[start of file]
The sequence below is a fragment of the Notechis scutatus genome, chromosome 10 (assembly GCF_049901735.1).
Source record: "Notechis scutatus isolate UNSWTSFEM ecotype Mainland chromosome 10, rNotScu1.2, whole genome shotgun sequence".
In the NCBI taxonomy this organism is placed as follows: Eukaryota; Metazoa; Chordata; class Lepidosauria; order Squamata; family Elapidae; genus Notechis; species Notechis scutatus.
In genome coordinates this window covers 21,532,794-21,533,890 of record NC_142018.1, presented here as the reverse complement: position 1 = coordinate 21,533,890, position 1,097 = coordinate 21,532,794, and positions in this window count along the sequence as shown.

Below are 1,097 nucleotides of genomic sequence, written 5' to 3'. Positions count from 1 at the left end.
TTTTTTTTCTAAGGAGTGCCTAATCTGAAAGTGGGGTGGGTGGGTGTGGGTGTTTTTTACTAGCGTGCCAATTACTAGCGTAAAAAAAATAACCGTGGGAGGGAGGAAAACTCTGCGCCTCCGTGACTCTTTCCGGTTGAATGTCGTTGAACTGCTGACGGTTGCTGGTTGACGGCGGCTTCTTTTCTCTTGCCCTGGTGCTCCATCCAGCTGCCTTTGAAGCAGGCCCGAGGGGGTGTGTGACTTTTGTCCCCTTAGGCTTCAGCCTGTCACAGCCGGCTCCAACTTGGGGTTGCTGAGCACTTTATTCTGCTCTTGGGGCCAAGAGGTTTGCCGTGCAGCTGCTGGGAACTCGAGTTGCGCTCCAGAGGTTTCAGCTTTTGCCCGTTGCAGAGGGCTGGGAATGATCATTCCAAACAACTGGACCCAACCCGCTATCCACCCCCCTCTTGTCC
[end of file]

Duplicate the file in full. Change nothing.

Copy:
The sequence below is a fragment of the Notechis scutatus genome, chromosome 10 (assembly GCF_049901735.1).
Source record: "Notechis scutatus isolate UNSWTSFEM ecotype Mainland chromosome 10, rNotScu1.2, whole genome shotgun sequence".
In the NCBI taxonomy this organism is placed as follows: Eukaryota; Metazoa; Chordata; class Lepidosauria; order Squamata; family Elapidae; genus Notechis; species Notechis scutatus.
In genome coordinates this window covers 21,532,794-21,533,890 of record NC_142018.1, presented here as the reverse complement: position 1 = coordinate 21,533,890, position 1,097 = coordinate 21,532,794, and positions in this window count along the sequence as shown.

Below are 1,097 nucleotides of genomic sequence, written 5' to 3'. Positions count from 1 at the left end.
TTTTTTTTCTAAGGAGTGCCTAATCTGAAAGTGGGGTGGGTGGGTGTGGGTGTTTTTTACTAGCGTGCCAATTACTAGCGTAAAAAAAATAACCGTGGGAGGGAGGAAAACTCTGCGCCTCCGTGACTCTTTCCGGTTGAATGTCGTTGAACTGCTGACGGTTGCTGGTTGACGGCGGCTTCTTTTCTCTTGCCCTGGTGCTCCATCCAGCTGCCTTTGAAGCAGGCCCGAGGGGGTGTGTGACTTTTGTCCCCTTAGGCTTCAGCCTGTCACAGCCGGCTCCAACTTGGGGTTGCTGAGCACTTTATTCTGCTCTTGGGGCCAAGAGGTTTGCCGTGCAGCTGCTGGGAACTCGAGTTGCGCTCCAGAGGTTTCAGCTTTTGCCCGTTGCAGAGGGCTGGGAATGATCATTCCAAACAACTGGACCCAACCCGCTATCCACCCCCCTCTTGTCC